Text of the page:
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Mullen to Karzai: New general won’t alter war plan
Question of the Day
KABUL, Afghanistan (AP) — America's top military officer assured President Hamid Karzai on Saturday that newly chosen NATO commander Gen. David Petraeus would pursue the policies of his ousted predecessor, whom the Afghan leader warmly praised for reducing civilian casualties.
Karzai's emphasis on preventing civilian deaths and injuries could make it difficult for NATO to relax rules of fighting that some U.S. troops say give the battlefield advantage to the Taliban. For now, however, no changes have been proposed, said a spokesman for visiting Adm. Mike Mullen, chairman of the Joint Chiefs of Staff.
During a 45-minute meeting with the Afghan leader, Mullen explained the events that surrounded President Barack Obama's decision to dismiss Gen. Stanley McChrystal, the commander of both U.S. and NATO forces. McChrystal resigned after he and his aides were quoted in Rolling Stone magazine making disparaging remarks about top Obama administration officials guiding the civilian mission in the war.
Mullen, who spent just a half-day in Kabul, also met with U.S. Embassy officials and had a video teleconference with regional commanders in the field. To both sides, Mullen stressed the importance of a good "lash up" between often strained civilian and military efforts to beat back a resurgent Taliban and extend the Karzai government's control beyond Kabul.
"He stressed to President Karzai that absolutely nothing will change about our commitment to the struggle there, to the strategy," said Capt. John Kirby, a spokesman for Mullen.
Mullen then flew to neighboring Pakistan, where he repeated the message to President Asif Ali Zardari and Chief of Army Staff Gen. Ashfaq Parvez Kayani.
Mullen's trip, which was scheduled before McChrystal's dismissal, took on a different tone after the change. Afghan leaders and some U.S. allies in the war worried that McChrystal's firing could disrupt the counterinsurgency strategy at a critical juncture in the war. But they were relieved when Obama chose Petraeus, McChrystal's boss who helped author the plan, to replace him.
Mullen stressed at the meeting that Petraeus had been involved in developing the strategy from the beginning and was attuned to the challenges in Afghanistan. The two talked briefly about the ongoing security operation in Kandahar, a hotbed of insurgent activity, Kirby said. Karzai lauded McChrystal, saying he was able to "reduce civilian casualties, create good cooperation between the Afghan and international forces and strengthen and develop the Afghan forces," according to a statement from the Afghan presidential palace.
A year ago, McChrystal imposed new restrictions on how NATO troops fight the enemy. The rules, credited for reducing the number of civilians killed and wounded by international troops, helped win McChrystal the trust of many Afghans.
Down in the ranks, however, the rules are widely perceived as too restrictive. Some troops believe the rules cost American lives and force them to give up the advantage of overwhelming firepower to a foe who shoots and melts back into the civilian population.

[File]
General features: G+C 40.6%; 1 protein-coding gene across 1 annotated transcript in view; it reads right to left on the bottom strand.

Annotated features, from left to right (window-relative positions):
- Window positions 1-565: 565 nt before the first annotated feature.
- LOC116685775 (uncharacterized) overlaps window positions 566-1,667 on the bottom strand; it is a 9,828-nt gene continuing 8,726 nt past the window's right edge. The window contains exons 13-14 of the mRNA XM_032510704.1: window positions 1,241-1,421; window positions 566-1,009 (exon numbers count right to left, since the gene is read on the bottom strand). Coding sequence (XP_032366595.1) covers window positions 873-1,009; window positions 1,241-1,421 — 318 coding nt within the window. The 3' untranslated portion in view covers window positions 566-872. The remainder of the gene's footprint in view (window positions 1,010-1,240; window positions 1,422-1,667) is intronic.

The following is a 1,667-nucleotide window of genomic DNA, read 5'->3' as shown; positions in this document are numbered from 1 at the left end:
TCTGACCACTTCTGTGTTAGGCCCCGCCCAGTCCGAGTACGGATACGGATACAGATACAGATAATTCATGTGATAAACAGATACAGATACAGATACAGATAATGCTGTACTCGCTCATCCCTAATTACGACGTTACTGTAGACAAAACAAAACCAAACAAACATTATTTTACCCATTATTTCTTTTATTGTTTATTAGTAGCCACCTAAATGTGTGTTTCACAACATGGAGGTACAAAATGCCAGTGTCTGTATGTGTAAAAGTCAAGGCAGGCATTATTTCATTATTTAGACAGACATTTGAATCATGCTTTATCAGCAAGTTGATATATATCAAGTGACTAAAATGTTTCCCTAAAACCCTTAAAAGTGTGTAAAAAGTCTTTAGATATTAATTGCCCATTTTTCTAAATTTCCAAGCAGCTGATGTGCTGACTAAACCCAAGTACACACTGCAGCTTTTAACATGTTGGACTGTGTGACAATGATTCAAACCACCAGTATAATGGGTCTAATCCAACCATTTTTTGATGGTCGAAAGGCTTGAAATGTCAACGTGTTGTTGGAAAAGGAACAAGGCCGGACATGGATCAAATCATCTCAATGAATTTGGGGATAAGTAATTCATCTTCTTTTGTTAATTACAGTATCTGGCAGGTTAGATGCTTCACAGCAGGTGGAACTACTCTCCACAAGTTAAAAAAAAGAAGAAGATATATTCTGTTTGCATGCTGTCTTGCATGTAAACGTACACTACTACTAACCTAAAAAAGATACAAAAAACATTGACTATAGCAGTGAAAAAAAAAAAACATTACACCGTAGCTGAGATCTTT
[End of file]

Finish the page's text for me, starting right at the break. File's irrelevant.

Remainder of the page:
Kirby said that for now, all the rules of engagement that were in place under McChrystal will remain in effect.
"Gen. Petraeus, as any new commander, has the right when he comes in to review those rules of engagement and may recommend changes to them as he sees fit," Kirby said. "But we have no indication right now that he has any intention of changing anything."
Mark Moyar, a counterinsurgency expert, said he expected that Petraeus would reassess the rules and how they were being applied.
"I think morale would not be an issue if the rules permitted success, but in many cases they have made it impossible to defeat the insurgents and to convince the population that we are strong enough to protect them," he said.
The rules don't prevent U.S. troops from calling in air support, especially in the rugged east of the country where Taliban fighters are active but the population is smaller than in the agricultural areas of the ethnic Pashtun south — the main focus of the war. But the emphasis is on caution, and officers fear career damage if they mistakenly call for air or heavy weapons support and kill civilians in the process.
Details of the rules are classified, but troops say they cannot fire on a suspected militant unless he is presenting a clear threat. Troops say, for example, if a fighting-age man emerges from a building from which they are taking fire, the soldiers cannot fire at him unless he is armed or they personally saw him drop a weapon.
On the battlefield, three international service members, including at least one American, were killed Saturday in two separate roadside bombings in southern Afghanistan, NATO said. That brought to 87 the number of international troops killed so far in June — already the deadliest month of the nearly 9-year-old war. The figure includes at least 51 Americans.
Separately, Karzai nominated seven new members of his uncompleted Cabinet to replace ones rejected by lawmakers. So far, lawmakers have approved only 15 members of Karzai's 25-member Cabinet. Among the nominations Saturday was Bismullah Mohammadi, a senior commander in the civil war against the Taliban, to replace Hanif Atmar as interior minister.
Atmar, who was in charge of police, and Amrullah Saleh, the former head of Afghan intelligence, resigned earlier this month after Karzai held them responsible for failing to prevent a militant attack on a national conference, or jirga, on how to reach peace with insurgents. Both men were highly regarded by Western officials.
Associated Press Writers Rahim Faiez in Kabul and Mirwais Khan in Kandahar contributed to this report.
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